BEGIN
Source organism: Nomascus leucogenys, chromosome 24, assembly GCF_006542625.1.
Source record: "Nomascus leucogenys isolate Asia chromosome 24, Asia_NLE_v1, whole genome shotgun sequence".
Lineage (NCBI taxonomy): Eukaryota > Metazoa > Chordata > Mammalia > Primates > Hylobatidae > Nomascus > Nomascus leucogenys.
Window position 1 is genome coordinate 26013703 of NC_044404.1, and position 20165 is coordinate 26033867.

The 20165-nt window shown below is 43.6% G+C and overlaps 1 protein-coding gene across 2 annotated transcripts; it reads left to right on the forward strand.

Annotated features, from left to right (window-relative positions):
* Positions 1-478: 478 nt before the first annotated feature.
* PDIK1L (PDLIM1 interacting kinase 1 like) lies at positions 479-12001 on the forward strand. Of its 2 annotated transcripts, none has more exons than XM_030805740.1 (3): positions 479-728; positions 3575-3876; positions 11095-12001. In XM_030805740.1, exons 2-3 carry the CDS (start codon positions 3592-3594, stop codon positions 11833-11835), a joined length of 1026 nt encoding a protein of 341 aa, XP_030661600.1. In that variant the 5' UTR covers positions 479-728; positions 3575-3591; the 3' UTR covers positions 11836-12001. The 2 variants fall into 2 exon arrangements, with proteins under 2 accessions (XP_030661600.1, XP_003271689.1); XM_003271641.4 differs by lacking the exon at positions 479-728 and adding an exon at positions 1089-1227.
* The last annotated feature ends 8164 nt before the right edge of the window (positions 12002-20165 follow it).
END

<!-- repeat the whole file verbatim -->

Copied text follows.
Source organism: Nomascus leucogenys, chromosome 24, assembly GCF_006542625.1.
Source record: "Nomascus leucogenys isolate Asia chromosome 24, Asia_NLE_v1, whole genome shotgun sequence".
Lineage (NCBI taxonomy): Eukaryota > Metazoa > Chordata > Mammalia > Primates > Hylobatidae > Nomascus > Nomascus leucogenys.
Window position 1 is genome coordinate 26013703 of NC_044404.1, and position 20165 is coordinate 26033867.

The 20165-nt window shown below is 43.6% G+C and overlaps 1 protein-coding gene across 2 annotated transcripts; it reads left to right on the forward strand.

Annotated features, from left to right (window-relative positions):
* Positions 1-478: 478 nt before the first annotated feature.
* PDIK1L (PDLIM1 interacting kinase 1 like) lies at positions 479-12001 on the forward strand. Of its 2 annotated transcripts, none has more exons than XM_030805740.1 (3): positions 479-728; positions 3575-3876; positions 11095-12001. In XM_030805740.1, exons 2-3 carry the CDS (start codon positions 3592-3594, stop codon positions 11833-11835), a joined length of 1026 nt encoding a protein of 341 aa, XP_030661600.1. In that variant the 5' UTR covers positions 479-728; positions 3575-3591; the 3' UTR covers positions 11836-12001. The 2 variants fall into 2 exon arrangements, with proteins under 2 accessions (XP_030661600.1, XP_003271689.1); XM_003271641.4 differs by lacking the exon at positions 479-728 and adding an exon at positions 1089-1227.
* The last annotated feature ends 8164 nt before the right edge of the window (positions 12002-20165 follow it).